How Bad is Multicollinearity?
For some people anything below 60% is acceptable and for certain others, even a correlation of 30% to 40% is considered too high because it one variable may just end up exaggerating the performance of the model or completely messing up parameter estimates.
In regression you always check for correlations between your predictor variables because it will have negative implications on your inference later. For some people anything below 60% is acceptable and for certain others, even a correlation of 30% to 40% is considered too high because it one variable may just end up exaggerating the performance of the model or completely messing up parameter estimates. Multicollinearity just makes your model filled with redundant variables and increases the error regression error estimates.
- Based on domain knowledeg, you may believe a certain predictor should have a certain type of relationship with your dependent variable. After fitting a regression model and you see results to the contrary, you may need to check for any correlations between your independent variables. Multicollinearity can effect the sign of the relationship (i.e. positive or negative) and the degree of effect on the independent variable.
- When adding or deleting a variable, the regression coefficients can change dramatically if multicollinearity was present.
- Using pairwise correlation, the user can see the correlation between their variables in tabular or visual format. In this scenario, there is no universal cutoff but a good heuristic is that multicollinearity is present with correlations above 0.5. However, in real life situations, even 0.5 is too high and the threshold may have to be lowered.
- Using the Variance Inflation Factor (VIF), a VIF > 1 indicates a degree of multicollinearity. A VIF=1 indicates no multicollinearity. The VIF only shows what variables are correlated with each other but the decision to remove variables is in the user's hand. VIF is scale independent so it can show very high coefficients
Types of Multicollinearity
There are 2 types of multicollinearity:
- Data-based Multicollinearity - This is the most common type we all see. This is where after sampling and we observe the variables, we can see that during analysis some or all the variables are correlated with each other to some extent. This is typically seen in observational studies.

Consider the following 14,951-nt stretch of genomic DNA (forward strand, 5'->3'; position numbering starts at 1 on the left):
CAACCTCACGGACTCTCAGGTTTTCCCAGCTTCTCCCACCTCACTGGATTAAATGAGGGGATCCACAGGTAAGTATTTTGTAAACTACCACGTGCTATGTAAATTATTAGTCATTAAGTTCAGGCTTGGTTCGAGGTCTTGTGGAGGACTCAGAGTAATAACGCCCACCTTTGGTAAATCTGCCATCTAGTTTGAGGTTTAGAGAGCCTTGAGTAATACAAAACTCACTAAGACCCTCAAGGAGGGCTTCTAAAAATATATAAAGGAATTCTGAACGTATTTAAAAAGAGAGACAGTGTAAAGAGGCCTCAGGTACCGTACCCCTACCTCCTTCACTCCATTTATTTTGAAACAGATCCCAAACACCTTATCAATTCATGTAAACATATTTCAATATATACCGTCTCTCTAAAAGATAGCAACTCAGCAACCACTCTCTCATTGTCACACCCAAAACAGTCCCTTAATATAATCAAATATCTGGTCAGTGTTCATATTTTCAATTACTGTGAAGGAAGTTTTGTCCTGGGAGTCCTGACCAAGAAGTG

- Structural Multicollinearity - This occurs when we create new features from the data itself rather than the actual data sampled. For example when you square one of your variables or apply some arithmetic with some variables to make a new variable, there will be some correlation between the new and original variable.
Multicollinearity is not a cause for conern when:
- The correlated variables are control variables
- Control variables are held constant throughout the entire experiment to observe the effect of actual variables of interest on the dependent variable. Control variables are not of interest to the user and are therefore will not have a major effect on inference
- Specifying a regression model with a term that is the result of some arithmetic of another variable will be expected to give a high degree of multicollinearity. The p-values for your new variables are not to be affected in this case. If the user understands the interpretation of this scenario, it is not a great cause for concern.
- If there were three categories and two categories had 50% and 40% respectively leaving the last one with only 10% and the last category was used as the reference category, there is likely to be a degree of multicollinearity that will affect the model. In this case it is best to use a category with a higher proportion as the reference category. In cases with more categories, dropping some categories may need to be considered.
Handling Multicollinearity in R and Python
- From Data Pre-processing to Optimizing a Regression Model Performance
- How do you check the quality of your regression model in Python?
- Regression Analysis: A Primer
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